After traveling the world for 13 months, I’m often asked the same old question: “What was your favorite part?”. This question is logical but also often loaded. Most people I speak with aren’t actually interested in the answer. They are usually interested in seeing if one of my highlights matches up with their near term travel plans. So, when someone asks me “What was your favorite part?”, I have three possible answers which I call, “The Good, the Bad and The Ugly”.
The light from my headlamp is enough to show me more than I want to see. Our guide, a friendly man named Abraham, is lying flat out on his stomach, stuffed between two flat slabs of rock, separated by a foot or 18 inches at most. He shows our group how to shuffle sideways, inching along into the darkness beyond. Inch by inch he moves, slowly evaporating into the darkness of which our group’s light cannot reach. As I watch him disappear and one of the Spanish girls in our group prepare for the voyage, I return to the question that has bothered me for the past hour or so: How on earth did I manage to find myself back in the bowels of another cave?
I woke up with a soreness in my stomach. It came and went some days and I never really knew why. But some days I would wake up and feel like I had to eat and go to the toilet at the same time. It’s a crazy feeling so I did both. Then I lay down for a little bit while Sue got cleaned up.
The sweat drips off my forehead as the sound of my heartbeat thumps in my ears. It drips freely as I’ve stopped trying to staunch the flow. There is little point as I’m already bathing in it. At this point I don’t give a damn about how I look, I just want to make it to camp. And this is day one.
We’ve been going straight up for over 40 minutes and every turn of the road only brings more road. I’ve underestimated the difficulty of the climb and am lagging in the back with Alex, a fellow trekker from Kansas, short of breath and struggling ever upwards through the 30 degree heat and thick humidity. Gabriel, our ever smiling guide, slowly matches our footsteps and councils patience. “Lento y seguro,” he says.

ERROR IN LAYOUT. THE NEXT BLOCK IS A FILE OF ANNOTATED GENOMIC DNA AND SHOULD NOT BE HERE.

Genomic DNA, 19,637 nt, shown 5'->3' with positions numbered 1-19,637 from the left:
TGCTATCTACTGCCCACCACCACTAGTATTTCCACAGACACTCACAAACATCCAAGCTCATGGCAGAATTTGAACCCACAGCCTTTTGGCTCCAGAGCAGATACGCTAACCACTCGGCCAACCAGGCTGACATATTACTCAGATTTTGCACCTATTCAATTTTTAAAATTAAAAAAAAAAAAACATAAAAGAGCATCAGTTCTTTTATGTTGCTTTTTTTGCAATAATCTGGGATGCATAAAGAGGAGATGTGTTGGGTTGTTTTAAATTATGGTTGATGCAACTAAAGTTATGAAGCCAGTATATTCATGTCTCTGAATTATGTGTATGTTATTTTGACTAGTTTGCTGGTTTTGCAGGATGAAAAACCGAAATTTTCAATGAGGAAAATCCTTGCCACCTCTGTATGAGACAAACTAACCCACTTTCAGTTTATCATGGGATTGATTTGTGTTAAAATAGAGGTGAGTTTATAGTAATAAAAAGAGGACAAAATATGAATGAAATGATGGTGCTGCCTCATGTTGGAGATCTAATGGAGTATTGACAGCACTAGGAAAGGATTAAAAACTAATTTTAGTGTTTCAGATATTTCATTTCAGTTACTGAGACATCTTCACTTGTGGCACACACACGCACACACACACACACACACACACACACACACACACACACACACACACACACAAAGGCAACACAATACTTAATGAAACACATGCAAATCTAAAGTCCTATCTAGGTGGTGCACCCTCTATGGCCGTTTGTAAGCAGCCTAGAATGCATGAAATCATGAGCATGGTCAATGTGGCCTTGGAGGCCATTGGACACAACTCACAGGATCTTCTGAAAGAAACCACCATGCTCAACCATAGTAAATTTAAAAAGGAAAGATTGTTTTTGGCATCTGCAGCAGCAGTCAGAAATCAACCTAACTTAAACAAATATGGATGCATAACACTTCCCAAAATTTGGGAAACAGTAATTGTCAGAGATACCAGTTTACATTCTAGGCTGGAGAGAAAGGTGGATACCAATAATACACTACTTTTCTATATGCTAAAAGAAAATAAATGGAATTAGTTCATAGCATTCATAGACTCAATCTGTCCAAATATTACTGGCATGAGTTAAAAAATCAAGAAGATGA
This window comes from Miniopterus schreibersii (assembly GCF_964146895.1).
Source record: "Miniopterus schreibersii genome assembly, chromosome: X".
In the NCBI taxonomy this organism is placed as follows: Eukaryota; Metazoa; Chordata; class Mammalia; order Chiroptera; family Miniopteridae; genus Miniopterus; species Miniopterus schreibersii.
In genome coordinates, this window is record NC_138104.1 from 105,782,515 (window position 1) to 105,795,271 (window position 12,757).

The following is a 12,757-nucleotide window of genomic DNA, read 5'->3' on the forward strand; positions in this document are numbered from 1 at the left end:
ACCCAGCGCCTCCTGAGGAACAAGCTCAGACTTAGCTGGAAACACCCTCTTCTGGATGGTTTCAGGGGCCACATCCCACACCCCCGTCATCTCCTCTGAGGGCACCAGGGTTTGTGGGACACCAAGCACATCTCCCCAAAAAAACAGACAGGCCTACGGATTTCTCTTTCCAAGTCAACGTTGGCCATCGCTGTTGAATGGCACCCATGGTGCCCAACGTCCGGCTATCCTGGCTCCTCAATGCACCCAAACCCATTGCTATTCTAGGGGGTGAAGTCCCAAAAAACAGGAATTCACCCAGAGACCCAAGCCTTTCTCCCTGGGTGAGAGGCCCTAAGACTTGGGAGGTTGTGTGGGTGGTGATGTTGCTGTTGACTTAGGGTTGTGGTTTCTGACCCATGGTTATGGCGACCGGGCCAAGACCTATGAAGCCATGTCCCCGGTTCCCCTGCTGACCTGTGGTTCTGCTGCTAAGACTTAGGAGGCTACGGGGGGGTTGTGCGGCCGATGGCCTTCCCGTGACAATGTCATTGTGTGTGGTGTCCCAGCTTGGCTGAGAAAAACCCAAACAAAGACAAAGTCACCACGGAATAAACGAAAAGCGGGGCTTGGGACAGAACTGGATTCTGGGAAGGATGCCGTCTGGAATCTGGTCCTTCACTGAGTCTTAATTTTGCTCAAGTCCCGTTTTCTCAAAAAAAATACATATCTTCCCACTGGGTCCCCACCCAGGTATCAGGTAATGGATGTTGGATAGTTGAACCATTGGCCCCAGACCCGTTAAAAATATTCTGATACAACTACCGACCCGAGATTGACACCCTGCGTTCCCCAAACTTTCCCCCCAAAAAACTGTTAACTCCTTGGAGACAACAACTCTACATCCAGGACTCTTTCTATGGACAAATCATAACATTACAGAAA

The Kiana’s bow soars up, pointing to the sky before cresting and diving head first into the next wave, bringing all forward movement to a temporary halt. Her steel hull echoes with a thunderous clap as wave after wave smashes against her sides. Her passengers, myself included, stand, bracing ourselves with each rise and fall, riding the motions of the ocean like a bucking bronco. Driving rain explodes against our plastic enclosure. For a brief moment, I wonder if the other half of our passengers, those that fled our boat this morning for dry ground out of exhaustion from sea sickness or a general fear for their safety, weren’t the smarter ones.
Riding an elephant is an experience that few travellers can resist. Throughout our travels in South East Asia, we were sorely tempted by the many elephant safaris and mahout experiences on offer.
The pictures are extremely enticing. Smiling tourists atop majestic elephants trekking through lush jungles, back-dropped by tumbling waterfalls. The scenery combined with the opportunity to get up close and personal with one of nature’s most beautiful and noble creatures is almost irresistible.
Islands puncture the green waters like dragon teeth, stretching high above my head. Pointy canines, massive molars and expansive incisors complete the jaw. Some are bare while others are covered in vegetation like the remains of some ancient meal. Rock surfaces are stained yellow in parts, deep scratches carving diagonally along their sides.
Our tour boat, a guppy in the mouth of this beast, casually swims with a school of others from tooth to tooth. Despite the crowd, silence mercifully dominates the audio landscape. I listen attentively, imagining the winds that wash over me to be the breath of the creature that now holds us in its mouth.
It must have been terrifying. Entombed in constant darkness of the tunnel, slowly crawling inch after agonizing inch, hands outstretched feeling for any clue of a trap. There were of course countless to look out for. The Viet Cong were creative and effective in their trap building. Home made grenades made of coke cans. Vipers stuffed in bamboo rods hanging from the roof. Hornets nests. Fake walls with Charlie waiting behind, spear in hand, peering through a peep hole. Countless nests of spiders and dens full of scorpions. The life of the Tunnel Rats – the proud, slightly insane men that explored and occasionally found the enemy in the tunnels of Vietnam – was the most danger filled and least glamorous of the US soldiers that fought in Vietnam.
Driving down the coast of Mui Ne in our bare bones jeep, the trees to my right open up to reveal the bay below. Basic life boats and larger fishing vessels bob in the waters. The popular and purpose built round boats used for fishing always amuse me. Watching a fisherman try to paddle a round boat gracefully always makes me laugh at the futility of it all.
Vietnam has a long history of throwing out colonial and imperial forces. Most famous is the Vietnam War of the American imagination. But even before the Americans, Vietnam had to throw off the colonial French, finally doing so in the victory at Dien Bien Phu. In the process of defeating first the French then Americans, a lot of artifacts of war were left behind. A few of them can be seen now in the War Remnants museum in Ho Chi Minh city.